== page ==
According to the June inflation statistics, food prices went up but there was less action in inflationary consequences in other commodities. Notably, communication recorded low inflation rate, recreation and culture was at a low as well, this was because people stayed at home while transport hit the negatives as cars were packed save for few ones driven for essential services.
When making their investment past decisions, FMCGs investors could be reading the forecast notebook recorded by researchers last year of a strong consumer demand supported by positive economic growth and low inflation which will protect consumer purchasing power over the coming quarters.
That time there was “a recent increase in wages for public servants as well as increases in the minimum wage bodes well for consumer-facing companies.” But that was before Covid-19 when government was forced to withheld public servants salaries and the fiscal and IMF lowered their economic projections.
According to renowned think tank Fitch Solutions, consumer spending growth in Botswana is projected to be weaker in 2020 due to the negative impact of the Covid-19 pandemic. “We have revised our forecast for real household spending growth down to 0.7% y-o-y in 2020 from a pre-Covid-19 forecast growth rate of 4.9% y-o-y,” said the think-tank recently.
Thou shall live by bread and cereal alone
Bread and cereal is the stable food in Botswana and it is shown by Botswana’s continued demand for it at higher volumes and takes the largest weight in the food consumer price index. According to Food and Agriculture Organization (FAO), Botswana is a net importer of cereals, with more than 90 percent of the domestic requirements normally satisfied by imports.
According to the latest Consumer Price Index report from Statistics Botswana, the Food & Non-Alcoholic Beverages group index rose by 0.5 percent, from 105.2 to 105.7 over May and June. According to Statistics Botswana, prices of bread and cereals, which have the largest weight in the food price index, increased steadily throughout 2019 and early 2020, and were estimated to be 4 percent higher year on year in June 2020.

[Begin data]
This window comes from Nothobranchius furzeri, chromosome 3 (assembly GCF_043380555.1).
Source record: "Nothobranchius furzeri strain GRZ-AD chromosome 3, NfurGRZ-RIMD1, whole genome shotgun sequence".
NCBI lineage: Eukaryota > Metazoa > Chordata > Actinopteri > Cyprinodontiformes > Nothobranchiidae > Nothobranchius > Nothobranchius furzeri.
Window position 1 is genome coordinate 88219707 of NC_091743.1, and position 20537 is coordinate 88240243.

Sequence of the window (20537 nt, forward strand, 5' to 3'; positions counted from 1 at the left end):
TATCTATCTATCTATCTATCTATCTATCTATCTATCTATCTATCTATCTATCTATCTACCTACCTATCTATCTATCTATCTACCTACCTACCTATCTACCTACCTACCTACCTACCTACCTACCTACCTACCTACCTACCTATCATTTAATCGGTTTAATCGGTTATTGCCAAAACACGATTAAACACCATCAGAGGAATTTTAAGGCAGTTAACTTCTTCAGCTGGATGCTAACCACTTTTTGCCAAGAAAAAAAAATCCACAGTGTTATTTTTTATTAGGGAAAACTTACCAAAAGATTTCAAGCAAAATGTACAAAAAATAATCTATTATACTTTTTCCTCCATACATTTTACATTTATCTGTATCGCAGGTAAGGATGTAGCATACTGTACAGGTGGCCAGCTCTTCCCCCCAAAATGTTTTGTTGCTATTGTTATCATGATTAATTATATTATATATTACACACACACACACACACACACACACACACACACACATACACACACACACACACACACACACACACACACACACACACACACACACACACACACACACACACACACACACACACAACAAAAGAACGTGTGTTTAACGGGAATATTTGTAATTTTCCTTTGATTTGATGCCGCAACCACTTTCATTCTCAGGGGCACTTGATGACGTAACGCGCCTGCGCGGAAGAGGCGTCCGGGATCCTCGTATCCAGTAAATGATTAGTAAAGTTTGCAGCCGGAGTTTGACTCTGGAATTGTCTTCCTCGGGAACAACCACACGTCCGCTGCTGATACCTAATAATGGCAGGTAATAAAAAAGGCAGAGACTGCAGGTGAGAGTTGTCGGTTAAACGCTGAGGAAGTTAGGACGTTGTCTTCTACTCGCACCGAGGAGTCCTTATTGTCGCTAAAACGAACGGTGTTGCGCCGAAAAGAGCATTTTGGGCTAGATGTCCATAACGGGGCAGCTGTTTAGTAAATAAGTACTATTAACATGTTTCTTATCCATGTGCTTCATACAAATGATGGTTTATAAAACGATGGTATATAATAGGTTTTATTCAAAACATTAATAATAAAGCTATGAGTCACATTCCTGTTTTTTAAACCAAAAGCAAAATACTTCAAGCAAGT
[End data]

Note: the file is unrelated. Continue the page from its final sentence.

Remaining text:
FAO said of March 2020, prices of bread and cereals were slightly higher compared to year‑earlier levels. This increase mainly reflects the high prices of maize in South Africa, the country’s main supplier of grains. A disturbance of bread and cereal import value chains is expected to be worse for June/July statistics given the lockdown border disruptions.
Cereal imports in the 2019/20 marketing year (April/March) increased to an estimated 440 000 tonnes, over 20 percent above the previous five‑year average partly reflecting the low domestic cereal harvest in 2019, according to FAO. Maize which accounts for the largest share of cereal imports, is estimated at 265 000 tonnes.
Without imports Botswana is expected to wait for the harvest which is expected to have concluded in June according to FAO. Harvested cereals are mostly sorghum and maize. About 38 000 people were estimated to be in need of food assistance in the April 2019‑March 2020 period, compared to an estimated 35 000 people in the previous year, according to the Botswana Vulnerability Assessment Committee (BVAC).
In its Global Information and Early Warning System, FAO said the moderate increase is mainly due to the reduced 2019 cereal harvest and the deterioration of livestock body conditions, which particularly affected the livelihoods of subsistence farmers.